Pregnant women were excluded from initial clinical trials for coronavirus disease 2019 (COVID-19) vaccines1,2; thus, the understanding of the immunologic response to vaccination in pregnancy and the transplacental transfer of maternal antibodies is limited.3,4
Between January 28, 2021, and March 31, 2021, we studied 122 pregnant women with cord blood available at the time of birth at a single academic medical center. Women who self-reported receipt of one or both doses of a messenger RNA (mRNA)–based COVID-19 vaccine and gave birth to a singleton neonate (gestational age between 35 0/7 and 41 2/7 weeks) were included in the study. Semi-quantitative testing for antibodies against S-receptor binding domain5,6 was performed on leftover clinical sera of maternal peripheral blood to identify antibodies mounted against the vaccine and on leftover clinical sera of cord blood to study passive immunity. Only women who tested negative for antibodies against the nucleocapsid protein antigen7 were included to ensure antibodies were not the result of past severe acute respiratory syndrome coronavirus 2 (SARS-CoV-2) infection. The relationship between immunoglobin (Ig)G antibody levels and time was studied using analysis of variance. The relationship between maternal and cord blood IgG levels and between IgG placental transfer (neonatal/maternal) ratio and time was studied using Pearson correlation analysis and linear regression. The study was approved by the Weill Cornell Medicine Institutional Review Board.
By the time of delivery, 55 pregnant women had received one dose of an mRNA vaccine and 67 had received both vaccine doses. Eighty-five women received the Pfizer-BioNTech vaccine, and 37 women received the Moderna vaccine. All women tested negative for SARS-CoV-2 infection using reverse-transcriptase polymerase chain reaction on nasopharyngeal swabs, and all women and neonates were asymptomatic at birth and until time of discharge.
Eighty-seven pregnant women tested at birth produced an IgG response, 19 women produced both an IgM and IgG response, and 16 women had no detectable antibody response, the latter of whom were within 4 weeks of vaccine dose 1 (Fig. 1A). As the number of weeks elapsed, the number of women who mounted an antibody response and who conferred passive immunity to their neonates increased (Fig. 1A). All women and cord blood samples, except for one, had detectable IgG antibodies by 4 weeks after vaccine dose 1 (Fig. 1A). The one dyad with no transfer of antibodies to the neonate was 10 weeks from dose 1 and 6 weeks from dose 2. The earliest detection of antibodies in women occurred 5 days post–vaccine dose 1, and the earliest detection of antibodies in cord blood occurred 16 days post–vaccine dose 1. Forty-four percent (24/55) of cord blood samples from women who received only one vaccine dose had detectable IgG, whereas 99% (65/67) of cord blood samples from women who received both vaccine doses had detectable IgG.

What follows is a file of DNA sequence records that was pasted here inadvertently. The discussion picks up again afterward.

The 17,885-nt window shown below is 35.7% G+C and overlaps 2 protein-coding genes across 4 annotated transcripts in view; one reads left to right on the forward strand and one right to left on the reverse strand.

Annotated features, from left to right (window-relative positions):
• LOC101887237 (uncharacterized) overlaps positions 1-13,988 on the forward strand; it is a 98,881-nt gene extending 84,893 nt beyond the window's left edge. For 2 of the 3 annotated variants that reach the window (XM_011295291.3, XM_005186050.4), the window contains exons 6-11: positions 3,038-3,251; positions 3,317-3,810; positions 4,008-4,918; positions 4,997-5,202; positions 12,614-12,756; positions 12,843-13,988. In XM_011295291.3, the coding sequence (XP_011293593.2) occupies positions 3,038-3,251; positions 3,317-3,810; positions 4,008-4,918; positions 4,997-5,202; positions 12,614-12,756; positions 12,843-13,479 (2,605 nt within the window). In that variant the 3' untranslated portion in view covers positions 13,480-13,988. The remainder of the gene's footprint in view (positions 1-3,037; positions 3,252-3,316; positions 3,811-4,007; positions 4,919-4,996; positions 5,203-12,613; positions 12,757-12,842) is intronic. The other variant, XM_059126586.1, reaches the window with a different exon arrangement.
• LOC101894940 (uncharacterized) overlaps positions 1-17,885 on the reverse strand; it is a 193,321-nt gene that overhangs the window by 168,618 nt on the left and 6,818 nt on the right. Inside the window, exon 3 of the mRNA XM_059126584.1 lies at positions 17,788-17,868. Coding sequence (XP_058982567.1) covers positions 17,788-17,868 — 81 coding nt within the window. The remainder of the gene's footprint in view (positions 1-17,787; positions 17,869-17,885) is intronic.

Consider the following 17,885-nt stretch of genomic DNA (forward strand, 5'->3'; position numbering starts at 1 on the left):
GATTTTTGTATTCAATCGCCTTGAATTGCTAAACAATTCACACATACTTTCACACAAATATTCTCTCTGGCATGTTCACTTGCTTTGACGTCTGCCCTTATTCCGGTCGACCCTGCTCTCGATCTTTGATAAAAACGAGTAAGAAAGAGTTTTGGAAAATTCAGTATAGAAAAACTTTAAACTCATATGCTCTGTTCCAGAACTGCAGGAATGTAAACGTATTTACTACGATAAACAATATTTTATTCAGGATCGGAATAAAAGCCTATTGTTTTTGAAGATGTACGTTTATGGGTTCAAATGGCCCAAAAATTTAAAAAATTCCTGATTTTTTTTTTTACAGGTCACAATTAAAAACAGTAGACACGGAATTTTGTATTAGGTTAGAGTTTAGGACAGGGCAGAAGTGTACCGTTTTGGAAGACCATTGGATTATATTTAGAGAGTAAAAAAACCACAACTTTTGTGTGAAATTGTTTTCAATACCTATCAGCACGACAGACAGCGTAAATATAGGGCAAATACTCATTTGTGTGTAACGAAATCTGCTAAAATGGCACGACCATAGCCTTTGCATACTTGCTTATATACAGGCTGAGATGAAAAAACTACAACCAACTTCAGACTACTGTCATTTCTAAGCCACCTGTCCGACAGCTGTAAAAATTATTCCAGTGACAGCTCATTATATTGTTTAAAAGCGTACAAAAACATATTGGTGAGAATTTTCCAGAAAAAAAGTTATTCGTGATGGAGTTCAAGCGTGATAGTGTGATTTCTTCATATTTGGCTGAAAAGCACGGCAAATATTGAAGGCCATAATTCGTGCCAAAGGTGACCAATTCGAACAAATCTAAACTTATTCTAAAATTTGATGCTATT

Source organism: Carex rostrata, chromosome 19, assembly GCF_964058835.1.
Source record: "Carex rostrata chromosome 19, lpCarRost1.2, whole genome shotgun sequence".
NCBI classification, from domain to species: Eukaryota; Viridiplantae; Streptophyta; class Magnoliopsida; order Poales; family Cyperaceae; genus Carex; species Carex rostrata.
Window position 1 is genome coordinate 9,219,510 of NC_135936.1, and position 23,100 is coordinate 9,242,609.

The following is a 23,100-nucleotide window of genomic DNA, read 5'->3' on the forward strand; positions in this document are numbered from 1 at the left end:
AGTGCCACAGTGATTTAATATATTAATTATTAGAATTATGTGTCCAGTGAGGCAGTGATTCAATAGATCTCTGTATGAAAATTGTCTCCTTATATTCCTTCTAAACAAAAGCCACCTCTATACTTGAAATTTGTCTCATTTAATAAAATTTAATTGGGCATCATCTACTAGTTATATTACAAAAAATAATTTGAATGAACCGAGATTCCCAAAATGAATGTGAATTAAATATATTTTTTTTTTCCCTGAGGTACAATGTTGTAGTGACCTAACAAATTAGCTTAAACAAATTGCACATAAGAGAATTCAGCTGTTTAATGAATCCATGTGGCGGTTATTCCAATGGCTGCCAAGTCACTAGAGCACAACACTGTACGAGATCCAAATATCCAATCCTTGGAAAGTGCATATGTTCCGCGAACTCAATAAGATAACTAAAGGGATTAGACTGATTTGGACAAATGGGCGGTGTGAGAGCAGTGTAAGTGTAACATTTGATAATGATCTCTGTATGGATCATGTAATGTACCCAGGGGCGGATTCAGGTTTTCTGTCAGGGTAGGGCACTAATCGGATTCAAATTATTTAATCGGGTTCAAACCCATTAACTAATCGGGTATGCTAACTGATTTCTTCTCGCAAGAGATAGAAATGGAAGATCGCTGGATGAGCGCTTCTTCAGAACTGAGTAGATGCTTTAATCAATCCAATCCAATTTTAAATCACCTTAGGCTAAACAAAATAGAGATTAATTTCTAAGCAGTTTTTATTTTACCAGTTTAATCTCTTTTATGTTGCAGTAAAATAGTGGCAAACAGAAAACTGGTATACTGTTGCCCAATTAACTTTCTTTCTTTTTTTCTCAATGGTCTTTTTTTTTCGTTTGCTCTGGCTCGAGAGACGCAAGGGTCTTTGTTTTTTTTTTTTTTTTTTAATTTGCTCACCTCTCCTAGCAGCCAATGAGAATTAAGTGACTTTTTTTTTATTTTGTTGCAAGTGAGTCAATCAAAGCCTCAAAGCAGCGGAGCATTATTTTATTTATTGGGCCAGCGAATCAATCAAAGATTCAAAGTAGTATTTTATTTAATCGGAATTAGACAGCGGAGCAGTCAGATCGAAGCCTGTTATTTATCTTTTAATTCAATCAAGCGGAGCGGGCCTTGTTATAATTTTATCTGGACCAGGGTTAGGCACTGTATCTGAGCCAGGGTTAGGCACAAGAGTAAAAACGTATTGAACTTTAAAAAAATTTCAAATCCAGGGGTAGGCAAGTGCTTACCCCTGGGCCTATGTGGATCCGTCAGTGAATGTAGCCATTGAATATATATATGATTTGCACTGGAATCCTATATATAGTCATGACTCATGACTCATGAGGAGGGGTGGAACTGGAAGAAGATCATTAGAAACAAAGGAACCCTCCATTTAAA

Maternal IgG levels were significantly higher, week by week, starting 2 weeks after the first vaccine dose (P=.005 and .019, respectively), as well as between the first and second weeks after the second vaccine dose (P=2e-07) (Fig. 1B and C). Maternal IgG levels were linearly associated with cord blood IgG levels (R=0.89, P<2.2e-16) (Fig. 2A). The placental transfer ratio correlated with the number of weeks elapsed since maternal vaccine dose 2 (R=0.8, P=2.6e-15) (Fig. 2B).
Messenger RNA–based COVID-19 vaccines in pregnant women lead to maternal antibody production as early as 5 days after the first vaccination dose and transplacental transfer of passive immunity to the neonate as early as 16 days after the first vaccination dose. The increasing levels of maternal IgG over time and the increasing placental IgG transfer ratio over time suggest that timing between vaccination and birth may be an important factor to consider in vaccination strategies of pregnant women. Given the variability in antibody transfer and lack of transfer to one neonate, further studies are needed to understand the factors that influence transplacental transfer of IgG antibodies, as well as the protective nature of these antibodies.
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2. Baden LR, El Sahly HM, Essink B, Kotloff K, Frey S, Novak R, et al. Efficacy and safety of the mRNA-1273 SARS-CoV-2 vaccine. N Engl J Med 2021;384:403–16. doi: 10.1056/nejmoa2035389
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4. Mithal LB, Otero S, Shanes ED, Goldstein JA, Miller ES. Cord blood antibodies following maternal COVID-19 vaccination during pregnancy. Am J Obstet Gynecol 2021. doi: 10.1016/j.ajog.2021.03.035 [Epub ahead of print]
5. Kubiak JM, Murphy EA, Yee J, Cagino KA, Friedlander RL, Glynn SM, et al. Severe acute respiratory syndrome coronavirus 2 serology levels in pregnant women and their neonates. Am J Obstet Gynecol 2021. doi: 10.1016/j.ajog.2021.01.016 [Epub ahead of print]
6. Yang HS, Racine-Brzostek SE, Lee WT, Hunt D, Yee J, Chen Z, et al. SARS-CoV-2 antibody characterization in emergency department, hospitalized and convalescent patients by two semi-quantitative immunoassays. Clin Chim Acta 2020;509:117–25. doi: 10.1016/j.cca.2020.06.004
7. Elecsys anti-SARS-CoV-2. 2021. Accessed March 7, 2021. https://www.fda.gov/media/137605/download